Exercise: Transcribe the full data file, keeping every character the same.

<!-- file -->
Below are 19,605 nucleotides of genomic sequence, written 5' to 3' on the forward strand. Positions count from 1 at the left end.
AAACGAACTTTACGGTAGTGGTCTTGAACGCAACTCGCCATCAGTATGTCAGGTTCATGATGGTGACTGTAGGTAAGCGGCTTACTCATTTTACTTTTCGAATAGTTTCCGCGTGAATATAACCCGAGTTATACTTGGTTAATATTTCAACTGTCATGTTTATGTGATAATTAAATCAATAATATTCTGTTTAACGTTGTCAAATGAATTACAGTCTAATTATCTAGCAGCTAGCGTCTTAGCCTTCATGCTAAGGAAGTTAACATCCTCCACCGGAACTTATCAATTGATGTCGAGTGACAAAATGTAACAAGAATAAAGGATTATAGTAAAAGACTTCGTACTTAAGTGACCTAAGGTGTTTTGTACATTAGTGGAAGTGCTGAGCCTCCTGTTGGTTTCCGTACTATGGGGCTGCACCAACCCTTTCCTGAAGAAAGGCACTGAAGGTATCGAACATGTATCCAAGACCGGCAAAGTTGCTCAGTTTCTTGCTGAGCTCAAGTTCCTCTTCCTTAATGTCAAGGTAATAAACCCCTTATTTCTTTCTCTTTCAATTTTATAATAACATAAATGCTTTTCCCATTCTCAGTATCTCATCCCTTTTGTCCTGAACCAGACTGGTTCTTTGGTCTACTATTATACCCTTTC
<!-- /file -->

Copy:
Below are 19,605 nucleotides of genomic sequence, written 5' to 3' on the forward strand. Positions count from 1 at the left end.
AAACGAACTTTACGGTAGTGGTCTTGAACGCAACTCGCCATCAGTATGTCAGGTTCATGATGGTGACTGTAGGTAAGCGGCTTACTCATTTTACTTTTCGAATAGTTTCCGCGTGAATATAACCCGAGTTATACTTGGTTAATATTTCAACTGTCATGTTTATGTGATAATTAAATCAATAATATTCTGTTTAACGTTGTCAAATGAATTACAGTCTAATTATCTAGCAGCTAGCGTCTTAGCCTTCATGCTAAGGAAGTTAACATCCTCCACCGGAACTTATCAATTGATGTCGAGTGACAAAATGTAACAAGAATAAAGGATTATAGTAAAAGACTTCGTACTTAAGTGACCTAAGGTGTTTTGTACATTAGTGGAAGTGCTGAGCCTCCTGTTGGTTTCCGTACTATGGGGCTGCACCAACCCTTTCCTGAAGAAAGGCACTGAAGGTATCGAACATGTATCCAAGACCGGCAAAGTTGCTCAGTTTCTTGCTGAGCTCAAGTTCCTCTTCCTTAATGTCAAGGTAATAAACCCCTTATTTCTTTCTCTTTCAATTTTATAATAACATAAATGCTTTTCCCATTCTCAGTATCTCATCCCTTTTGTCCTGAACCAGACTGGTTCTTTGGTCTACTATTATACCCTTTC